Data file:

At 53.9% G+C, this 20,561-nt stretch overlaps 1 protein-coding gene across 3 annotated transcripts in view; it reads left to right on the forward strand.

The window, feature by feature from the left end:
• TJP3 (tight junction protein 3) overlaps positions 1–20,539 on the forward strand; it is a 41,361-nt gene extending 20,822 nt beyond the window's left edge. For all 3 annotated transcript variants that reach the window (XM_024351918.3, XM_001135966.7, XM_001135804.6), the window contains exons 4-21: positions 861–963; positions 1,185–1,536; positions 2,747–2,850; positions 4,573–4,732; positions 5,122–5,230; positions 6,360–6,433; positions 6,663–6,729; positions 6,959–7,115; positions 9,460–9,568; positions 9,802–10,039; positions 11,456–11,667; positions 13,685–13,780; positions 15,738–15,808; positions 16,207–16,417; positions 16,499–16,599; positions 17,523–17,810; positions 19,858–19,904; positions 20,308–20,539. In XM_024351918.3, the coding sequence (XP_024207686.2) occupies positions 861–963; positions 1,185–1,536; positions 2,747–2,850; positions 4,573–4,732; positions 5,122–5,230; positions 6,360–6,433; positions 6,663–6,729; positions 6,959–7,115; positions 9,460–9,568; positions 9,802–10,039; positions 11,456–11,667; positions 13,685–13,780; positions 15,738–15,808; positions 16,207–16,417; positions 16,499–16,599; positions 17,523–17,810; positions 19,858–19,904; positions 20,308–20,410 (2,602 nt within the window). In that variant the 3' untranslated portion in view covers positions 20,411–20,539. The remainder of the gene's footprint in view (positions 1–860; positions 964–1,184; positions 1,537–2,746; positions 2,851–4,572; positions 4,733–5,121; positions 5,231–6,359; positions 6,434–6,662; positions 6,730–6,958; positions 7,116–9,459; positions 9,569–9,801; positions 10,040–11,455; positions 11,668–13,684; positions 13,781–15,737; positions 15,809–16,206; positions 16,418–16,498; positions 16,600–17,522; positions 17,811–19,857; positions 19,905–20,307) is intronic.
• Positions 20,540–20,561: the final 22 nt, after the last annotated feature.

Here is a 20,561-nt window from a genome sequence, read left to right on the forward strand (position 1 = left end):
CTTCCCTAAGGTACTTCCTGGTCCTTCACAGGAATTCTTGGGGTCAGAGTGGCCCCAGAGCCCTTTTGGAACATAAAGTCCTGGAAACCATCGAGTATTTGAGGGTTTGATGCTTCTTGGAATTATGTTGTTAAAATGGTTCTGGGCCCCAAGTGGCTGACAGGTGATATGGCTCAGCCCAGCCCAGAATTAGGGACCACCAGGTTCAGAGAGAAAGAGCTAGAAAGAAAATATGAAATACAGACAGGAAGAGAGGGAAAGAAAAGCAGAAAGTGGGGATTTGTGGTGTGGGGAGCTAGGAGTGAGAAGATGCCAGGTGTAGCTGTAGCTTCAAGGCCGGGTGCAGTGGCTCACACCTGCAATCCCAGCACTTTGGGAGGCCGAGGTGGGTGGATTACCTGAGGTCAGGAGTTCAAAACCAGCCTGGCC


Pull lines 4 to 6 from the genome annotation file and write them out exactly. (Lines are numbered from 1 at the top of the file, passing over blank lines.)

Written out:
• Positions 20,540–20,561: the final 22 nt, after the last annotated feature.

Here is a 20,561-nt window from a genome sequence, read left to right on the forward strand (position 1 = left end):
CTTCCCTAAGGTACTTCCTGGTCCTTCACAGGAATTCTTGGGGTCAGAGTGGCCCCAGAGCCCTTTTGGAACATAAAGTCCTGGAAACCATCGAGTATTTGAGGGTTTGATGCTTCTTGGAATTATGTTGTTAAAATGGTTCTGGGCCCCAAGTGGCTGACAGGTGATATGGCTCAGCCCAGCCCAGAATTAGGGACCACCAGGTTCAGAGAGAAAGAGCTAGAAAGAAAATATGAAATACAGACAGGAAGAGAGGGAAAGAAAAGCAGAAAGTGGGGATTTGTGGTGTGGGGAGCTAGGAGTGAGAAGATGCCAGGTGTAGCTGTAGCTTCAAGGCCGGGTGCAGTGGCTCACACCTGCAATCCCAGCACTTTGGGAGGCCGAGGTGGGTGGATTACCTGAGGTCAGGAGTTCAAAACCAGCCTGGCC